Fedora is a big project, and it’s hard to keep up with it all. This series highlights interesting happenings in five different areas every week. It isn’t comprehensive news coverage — just quick summaries with links to each. Here are the five things for October 3rd, 2014:
Shellshock (CVE-2014-6271/CVE-2014-7169) followup
Hopefully this is the last word on this (knock on wood), but there are a few tidbits to note. First, the Fedora Docker images on the Docker hub have all been updated, from the base image to all of the pre-made specific images including Node.js, OwnCloud, MariaDB, and so on. Second, we have awarded an electrifying new badge to the dozens of people who helped us get the update out. Thanks to all of you!
If you missed it but are still curious, see all of our coverage on Fedora Magazine under the shellshock tag.
Important Fedora governance discussion
In the months leading up to Flock, at Flock, and after, the Fedora Project board and interested community members have been talking about a new top-level governance model for the project. This is intended to provide more clear project-level communication, increase meritocratic representation of people directly involved in the project, and set up a framework for more efficient use of our limited resources for the most impact.
The new body, which we are calling the Fedora Council, will replace the Fedora board as stewards of the Fedora mission and our shared core values. This is important to everyone involved in the project — end users and all contributors to all aspects of Fedora, at any level. Take a look at the (in-progress and evolving) draft charter, and join the conversation on the public board-discuss mailing list.
Finalizing Flock locations
As mentioned last week, we have four bids for 2015’s Flock conference in North America. Flock organizer Ruth Suehle recently announced a call for input on the proposals Your response would be very helpful, if you’re thinking of attending — and if you’re a Fedora contributor or want to become one, I hope to see you there next summer!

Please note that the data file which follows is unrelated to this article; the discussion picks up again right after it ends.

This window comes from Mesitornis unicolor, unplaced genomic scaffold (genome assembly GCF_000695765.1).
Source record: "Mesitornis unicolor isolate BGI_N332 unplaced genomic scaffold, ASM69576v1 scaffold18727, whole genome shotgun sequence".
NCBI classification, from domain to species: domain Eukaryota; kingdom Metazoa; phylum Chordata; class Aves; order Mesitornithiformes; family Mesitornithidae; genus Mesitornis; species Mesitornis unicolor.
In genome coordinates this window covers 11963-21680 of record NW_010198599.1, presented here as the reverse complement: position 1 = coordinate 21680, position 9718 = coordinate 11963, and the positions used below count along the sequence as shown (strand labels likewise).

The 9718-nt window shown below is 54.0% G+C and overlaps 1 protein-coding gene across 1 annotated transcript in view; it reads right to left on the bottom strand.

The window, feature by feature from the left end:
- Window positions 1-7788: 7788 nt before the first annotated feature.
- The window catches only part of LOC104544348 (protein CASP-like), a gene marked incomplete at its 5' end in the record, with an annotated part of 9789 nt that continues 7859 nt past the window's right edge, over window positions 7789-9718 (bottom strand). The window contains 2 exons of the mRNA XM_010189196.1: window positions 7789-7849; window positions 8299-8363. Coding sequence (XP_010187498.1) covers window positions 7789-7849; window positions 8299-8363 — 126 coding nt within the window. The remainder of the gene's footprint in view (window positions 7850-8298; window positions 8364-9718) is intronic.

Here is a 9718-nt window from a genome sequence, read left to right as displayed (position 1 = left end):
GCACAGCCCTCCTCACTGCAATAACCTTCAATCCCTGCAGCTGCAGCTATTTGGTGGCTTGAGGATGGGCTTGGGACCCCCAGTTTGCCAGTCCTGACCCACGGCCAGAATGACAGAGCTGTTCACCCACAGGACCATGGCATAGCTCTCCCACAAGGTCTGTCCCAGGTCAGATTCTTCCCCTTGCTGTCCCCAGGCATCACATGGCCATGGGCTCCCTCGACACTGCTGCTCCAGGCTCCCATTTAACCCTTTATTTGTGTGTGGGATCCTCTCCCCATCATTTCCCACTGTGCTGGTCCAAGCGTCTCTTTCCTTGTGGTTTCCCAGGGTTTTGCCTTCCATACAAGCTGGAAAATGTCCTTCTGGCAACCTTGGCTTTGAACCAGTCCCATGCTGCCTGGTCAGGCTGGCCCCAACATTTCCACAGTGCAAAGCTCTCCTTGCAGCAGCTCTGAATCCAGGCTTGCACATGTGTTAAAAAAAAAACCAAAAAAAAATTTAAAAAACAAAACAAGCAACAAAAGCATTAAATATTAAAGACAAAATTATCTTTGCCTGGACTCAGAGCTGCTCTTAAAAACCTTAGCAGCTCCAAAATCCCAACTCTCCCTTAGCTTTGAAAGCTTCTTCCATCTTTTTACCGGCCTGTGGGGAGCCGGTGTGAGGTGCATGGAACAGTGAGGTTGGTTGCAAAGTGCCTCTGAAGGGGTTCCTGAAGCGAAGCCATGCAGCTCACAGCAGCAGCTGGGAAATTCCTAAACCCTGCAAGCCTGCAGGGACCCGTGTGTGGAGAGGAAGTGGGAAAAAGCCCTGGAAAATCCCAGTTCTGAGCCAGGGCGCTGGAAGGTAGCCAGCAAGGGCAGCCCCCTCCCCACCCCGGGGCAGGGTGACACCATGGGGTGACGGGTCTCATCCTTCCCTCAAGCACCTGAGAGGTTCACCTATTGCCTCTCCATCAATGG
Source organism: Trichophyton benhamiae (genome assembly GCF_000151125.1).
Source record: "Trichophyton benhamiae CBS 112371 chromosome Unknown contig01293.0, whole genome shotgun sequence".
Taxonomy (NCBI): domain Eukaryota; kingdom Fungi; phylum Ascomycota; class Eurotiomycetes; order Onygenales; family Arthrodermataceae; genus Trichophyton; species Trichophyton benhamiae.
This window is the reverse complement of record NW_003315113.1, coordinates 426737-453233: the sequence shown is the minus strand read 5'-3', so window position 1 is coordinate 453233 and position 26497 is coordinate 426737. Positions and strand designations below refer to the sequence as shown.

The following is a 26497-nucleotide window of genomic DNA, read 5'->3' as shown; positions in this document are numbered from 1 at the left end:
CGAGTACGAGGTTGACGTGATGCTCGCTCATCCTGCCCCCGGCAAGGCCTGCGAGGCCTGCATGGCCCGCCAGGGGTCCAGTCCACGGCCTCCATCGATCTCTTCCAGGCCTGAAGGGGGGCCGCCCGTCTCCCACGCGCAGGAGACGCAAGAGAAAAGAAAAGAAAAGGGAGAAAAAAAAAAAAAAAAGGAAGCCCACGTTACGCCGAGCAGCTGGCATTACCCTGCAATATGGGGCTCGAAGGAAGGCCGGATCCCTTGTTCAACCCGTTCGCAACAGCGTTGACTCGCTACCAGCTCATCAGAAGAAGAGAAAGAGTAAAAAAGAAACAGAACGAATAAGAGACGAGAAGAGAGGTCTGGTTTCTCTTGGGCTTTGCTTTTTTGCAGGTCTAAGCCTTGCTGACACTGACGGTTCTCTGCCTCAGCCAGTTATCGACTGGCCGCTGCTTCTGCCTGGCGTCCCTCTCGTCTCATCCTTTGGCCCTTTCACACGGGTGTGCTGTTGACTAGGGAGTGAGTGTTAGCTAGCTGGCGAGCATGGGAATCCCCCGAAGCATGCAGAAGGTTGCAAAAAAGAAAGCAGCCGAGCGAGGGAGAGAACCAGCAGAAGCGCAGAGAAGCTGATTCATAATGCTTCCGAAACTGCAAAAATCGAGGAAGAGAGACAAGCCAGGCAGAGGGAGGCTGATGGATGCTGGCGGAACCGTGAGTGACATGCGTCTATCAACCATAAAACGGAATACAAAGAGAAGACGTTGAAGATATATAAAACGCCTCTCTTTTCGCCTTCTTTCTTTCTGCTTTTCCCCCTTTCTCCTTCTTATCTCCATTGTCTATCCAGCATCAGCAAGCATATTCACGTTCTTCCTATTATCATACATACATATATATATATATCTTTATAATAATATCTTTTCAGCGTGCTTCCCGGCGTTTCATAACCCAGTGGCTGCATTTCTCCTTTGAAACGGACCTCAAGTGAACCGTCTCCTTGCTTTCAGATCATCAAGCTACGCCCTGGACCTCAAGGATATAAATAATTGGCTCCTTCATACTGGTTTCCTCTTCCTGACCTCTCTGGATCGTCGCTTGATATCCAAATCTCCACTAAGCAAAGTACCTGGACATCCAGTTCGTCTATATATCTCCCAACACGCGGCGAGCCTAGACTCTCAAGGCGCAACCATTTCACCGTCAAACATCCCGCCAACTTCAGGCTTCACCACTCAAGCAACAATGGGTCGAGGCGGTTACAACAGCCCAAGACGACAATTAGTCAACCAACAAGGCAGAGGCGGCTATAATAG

Fedora Calendar upgrade
A few months ago, I wrote about Fedora’s calendaring system, Fedocal. Among other things like scheduling team meetings, contributors use it to note their vacations, so the rest of us can coordinate around that. There have been some complaints that this ends up being harder to read than the old wiki-page solution, but this week, Fedocal developer Pierre-Yves Chibon announced a new version which includes a list view which addresses that. It’s in “staging” now (that is, on a test server), but will go into production use soon. Testing is welcome on the staging instance.
Fedora 21 progress
The Fedora Alpha was released last week, and we’re in the process of evaluating the test criteria for the Beta release scheduled for October 28th, and fixing corresponding bugs. If you’re interested in helping, join the QA team, or simply participate in a Test Day. (If you haven’t before, it’s easy. Read Amita Sharma’s article on what it’s like to get a feel, or just jump in.)
Also, please keep in mind that Fedora release days are targets, not deadlines — we aim for them, but our releases come out only when we meet our criteria for quality. We hope that there won’t be any more schedule slips, but when that happens, it’s just part of the process, not some sort of failure.
How will F21 differ from RHEL/CentOS 7? 😀
In what sense? Most packages will be newer, and more software is packaged.
We are wating for Fedora 21 release